Follow in the Wake of Captain John Smith's Chesapeake Bay Journeys

Four hundred years ago Englishman John Smith and a small crew of adventurers set out in an open boat to explore the Chesapeake Bay. Between 1607 and 1609 Smith and his crew mapped nearly 3,000 miles of the Bay and rivers and documented American Indian communities. Smith’s map and journals are a remarkable record of the 17th-century Chesapeake. Come join the adventure on the Chesapeake Bay!


Chesapeake Explorer mobile app

Chesapeake Explorer - This App's for You!

The Chesapeake Explorer mobile app helps you get to over 400 Chesapeake places including the John Smith Trail for iPhones and Android devices. FREE!

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Kids explore a geocache container

A High-tech Treasure Hunt

The new CJS Geotrail offers adventurers more than 50 geocache sites on 9 Chesapeake rivers highlighting places associated with Smith's explorations.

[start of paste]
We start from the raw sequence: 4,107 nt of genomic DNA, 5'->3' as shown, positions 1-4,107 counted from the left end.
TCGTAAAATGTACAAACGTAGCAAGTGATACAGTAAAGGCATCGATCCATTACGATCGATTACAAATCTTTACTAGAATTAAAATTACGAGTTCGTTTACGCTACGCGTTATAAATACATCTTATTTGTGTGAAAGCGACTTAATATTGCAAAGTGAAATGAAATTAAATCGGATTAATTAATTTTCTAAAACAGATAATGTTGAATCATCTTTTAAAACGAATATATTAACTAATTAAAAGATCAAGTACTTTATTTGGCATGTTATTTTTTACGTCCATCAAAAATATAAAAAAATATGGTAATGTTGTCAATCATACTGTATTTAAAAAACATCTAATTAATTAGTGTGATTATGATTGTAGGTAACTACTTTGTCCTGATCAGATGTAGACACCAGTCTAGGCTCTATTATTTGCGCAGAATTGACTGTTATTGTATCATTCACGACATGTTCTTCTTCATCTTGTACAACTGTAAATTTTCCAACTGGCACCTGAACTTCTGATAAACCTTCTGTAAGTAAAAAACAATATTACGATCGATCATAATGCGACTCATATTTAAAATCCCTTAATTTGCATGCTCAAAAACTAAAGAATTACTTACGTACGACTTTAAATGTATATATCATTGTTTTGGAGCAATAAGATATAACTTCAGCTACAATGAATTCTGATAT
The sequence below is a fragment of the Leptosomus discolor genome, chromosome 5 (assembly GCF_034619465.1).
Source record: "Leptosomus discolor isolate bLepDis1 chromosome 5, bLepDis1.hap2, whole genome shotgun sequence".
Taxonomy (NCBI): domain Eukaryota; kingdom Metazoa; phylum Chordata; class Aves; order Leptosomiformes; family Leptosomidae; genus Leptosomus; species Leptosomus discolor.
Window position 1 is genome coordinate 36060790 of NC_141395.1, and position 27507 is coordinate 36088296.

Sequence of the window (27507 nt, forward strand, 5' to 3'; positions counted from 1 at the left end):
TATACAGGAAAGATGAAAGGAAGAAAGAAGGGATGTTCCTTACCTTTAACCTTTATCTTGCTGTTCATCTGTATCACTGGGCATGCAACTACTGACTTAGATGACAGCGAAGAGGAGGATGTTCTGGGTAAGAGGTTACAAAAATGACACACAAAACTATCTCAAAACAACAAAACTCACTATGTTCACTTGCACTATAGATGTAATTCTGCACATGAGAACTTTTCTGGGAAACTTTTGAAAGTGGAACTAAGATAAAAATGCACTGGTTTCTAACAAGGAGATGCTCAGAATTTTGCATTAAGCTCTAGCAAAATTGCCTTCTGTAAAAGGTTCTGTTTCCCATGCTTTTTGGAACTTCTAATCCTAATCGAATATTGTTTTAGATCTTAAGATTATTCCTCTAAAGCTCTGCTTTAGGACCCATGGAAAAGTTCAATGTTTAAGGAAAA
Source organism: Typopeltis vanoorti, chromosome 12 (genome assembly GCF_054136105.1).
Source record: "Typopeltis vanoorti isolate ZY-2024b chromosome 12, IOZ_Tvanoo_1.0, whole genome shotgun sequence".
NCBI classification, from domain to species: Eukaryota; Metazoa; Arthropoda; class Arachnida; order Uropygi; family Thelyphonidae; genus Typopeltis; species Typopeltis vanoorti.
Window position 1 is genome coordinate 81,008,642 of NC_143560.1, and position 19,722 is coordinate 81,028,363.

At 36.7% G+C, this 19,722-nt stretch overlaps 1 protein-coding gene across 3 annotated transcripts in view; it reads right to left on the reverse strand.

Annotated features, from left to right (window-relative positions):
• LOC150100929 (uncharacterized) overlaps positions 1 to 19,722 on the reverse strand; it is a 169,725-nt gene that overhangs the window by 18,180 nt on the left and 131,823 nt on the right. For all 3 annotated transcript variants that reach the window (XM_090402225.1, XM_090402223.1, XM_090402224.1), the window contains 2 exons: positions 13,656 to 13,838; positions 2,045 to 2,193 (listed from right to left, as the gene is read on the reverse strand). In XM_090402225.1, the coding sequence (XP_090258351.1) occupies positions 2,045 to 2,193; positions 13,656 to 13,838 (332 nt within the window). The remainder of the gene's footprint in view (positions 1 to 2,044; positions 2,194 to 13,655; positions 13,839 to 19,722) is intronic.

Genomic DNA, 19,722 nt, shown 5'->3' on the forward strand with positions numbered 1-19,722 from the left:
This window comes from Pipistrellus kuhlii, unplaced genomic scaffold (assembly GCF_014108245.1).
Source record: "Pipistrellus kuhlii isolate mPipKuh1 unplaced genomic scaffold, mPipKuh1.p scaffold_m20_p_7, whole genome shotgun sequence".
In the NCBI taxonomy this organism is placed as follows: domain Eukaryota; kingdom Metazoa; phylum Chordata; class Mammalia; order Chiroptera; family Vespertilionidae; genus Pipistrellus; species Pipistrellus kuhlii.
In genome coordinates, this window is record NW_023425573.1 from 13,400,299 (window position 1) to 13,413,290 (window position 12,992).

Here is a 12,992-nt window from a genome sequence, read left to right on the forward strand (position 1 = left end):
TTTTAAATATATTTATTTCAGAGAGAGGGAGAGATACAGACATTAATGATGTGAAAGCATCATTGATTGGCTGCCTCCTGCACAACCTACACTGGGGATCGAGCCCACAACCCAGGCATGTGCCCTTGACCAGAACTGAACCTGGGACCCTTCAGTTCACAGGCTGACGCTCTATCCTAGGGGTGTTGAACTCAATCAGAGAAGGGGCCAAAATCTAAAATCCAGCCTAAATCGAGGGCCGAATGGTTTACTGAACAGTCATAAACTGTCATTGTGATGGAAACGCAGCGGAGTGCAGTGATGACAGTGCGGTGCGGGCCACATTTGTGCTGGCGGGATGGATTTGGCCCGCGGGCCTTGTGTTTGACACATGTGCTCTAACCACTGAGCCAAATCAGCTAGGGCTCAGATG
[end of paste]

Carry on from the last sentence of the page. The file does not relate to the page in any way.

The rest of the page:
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Dancer at a gathering at Jefferson Patterson Park and Museum. Photo by M. Shisler.

Chesapeake Indians Today

It is a misconception that Indians no longer live in the Chesapeake Bay region. There are tens of thousands of American Indians still here today.

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Secretary Salazar speaks at the signing ceremony

Secretary Salazar Designates 4 New Components

Four water trails in five states become historic connecting components to the John Smith Trail. Director Jarvis and others join the celebration.

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A page from the Boater's Guide shows trail access on the James River.

Boater’s Guide to the Trail

Whether you paddle, sail, motor, or just dream about it, begin your adventures with the interactive Boater’s Guide to the Captain John Smith Trail.

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A paddler calls a NOAA buoy to learn about Captain John Smith.

“Smart” Buoys Mark the Water Trail

Ten NOAA "smart" buoys track wind and water data and interpret the Chesapeake as Captain John Smith saw it four hundred years ago.

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